However, this solution hides potential congestion losses, making it unfair to other congestion controls.

6. Summary

This section provides a summary on the content in previous sections. The Figure 2 sums up some recommendations. It is worth pointing out that the "coding without congestion" considers that coded packets are sent along with original data packets, in opposition with the solution where coded packets are transmitted only when there is no more original packets to transmit. Moreover, the values indicated in this Figure consider a channel that does not exhibit a high loss pattern.

| Server-side reaction  | Server-side coding solutions   |
| to recovered packet   |                                |
| signals               |                                |
|                       +---------------+----------------+
|                       | Coding adding | Coding without |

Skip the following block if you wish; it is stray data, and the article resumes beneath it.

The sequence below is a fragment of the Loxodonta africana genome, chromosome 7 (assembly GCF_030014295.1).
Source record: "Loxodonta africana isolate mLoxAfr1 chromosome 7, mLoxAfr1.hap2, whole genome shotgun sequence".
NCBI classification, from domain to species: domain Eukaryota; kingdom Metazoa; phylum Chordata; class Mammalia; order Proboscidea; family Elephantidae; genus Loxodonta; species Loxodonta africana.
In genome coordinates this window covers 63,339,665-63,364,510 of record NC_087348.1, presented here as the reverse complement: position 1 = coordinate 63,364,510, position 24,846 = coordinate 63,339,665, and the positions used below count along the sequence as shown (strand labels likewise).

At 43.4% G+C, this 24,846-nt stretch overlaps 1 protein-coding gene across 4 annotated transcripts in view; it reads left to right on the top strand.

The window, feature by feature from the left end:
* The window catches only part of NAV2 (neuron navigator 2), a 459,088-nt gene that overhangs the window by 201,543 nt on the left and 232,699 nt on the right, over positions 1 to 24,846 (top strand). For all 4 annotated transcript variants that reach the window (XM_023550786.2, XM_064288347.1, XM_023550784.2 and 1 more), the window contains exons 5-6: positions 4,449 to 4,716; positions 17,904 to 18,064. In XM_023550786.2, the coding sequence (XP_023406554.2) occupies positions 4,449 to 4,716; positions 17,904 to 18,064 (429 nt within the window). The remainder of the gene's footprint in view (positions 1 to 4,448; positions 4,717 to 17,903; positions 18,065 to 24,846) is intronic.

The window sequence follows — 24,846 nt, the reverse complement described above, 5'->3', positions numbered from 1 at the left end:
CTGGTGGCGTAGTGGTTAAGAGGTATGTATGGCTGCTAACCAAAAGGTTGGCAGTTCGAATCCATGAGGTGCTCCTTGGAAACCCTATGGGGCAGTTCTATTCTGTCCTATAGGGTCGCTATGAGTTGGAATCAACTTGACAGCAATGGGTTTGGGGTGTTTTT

|                       | congestion    | congestion     |
| React as loss         | fairness: ~   | fairness: ++   |
|                       | real-time: +  | real-time: +   |
|                       | bulk: ~       | bulk:  -       |
| Adapt window reduction| fairness: ~   | fairness: +    |
|                       | real-time: +  | real-time: +   |
|                       | bulk: +       | bulk: -        |
| Ignore signals        | fairness: -   | fairness: -    |
|                       | real-time: +  | real-time: +   |
|                       | bulk: +       | bulk: -        |

Figure 2: Recommendations

7. Acknowledgements

Many thanks to Spencer Dawkins, Dave Oran, Carsten Bormann, Vincent Roca and Marie-Jose Montpetit for their useful comments that helped improve the document.

8. IANA Considerations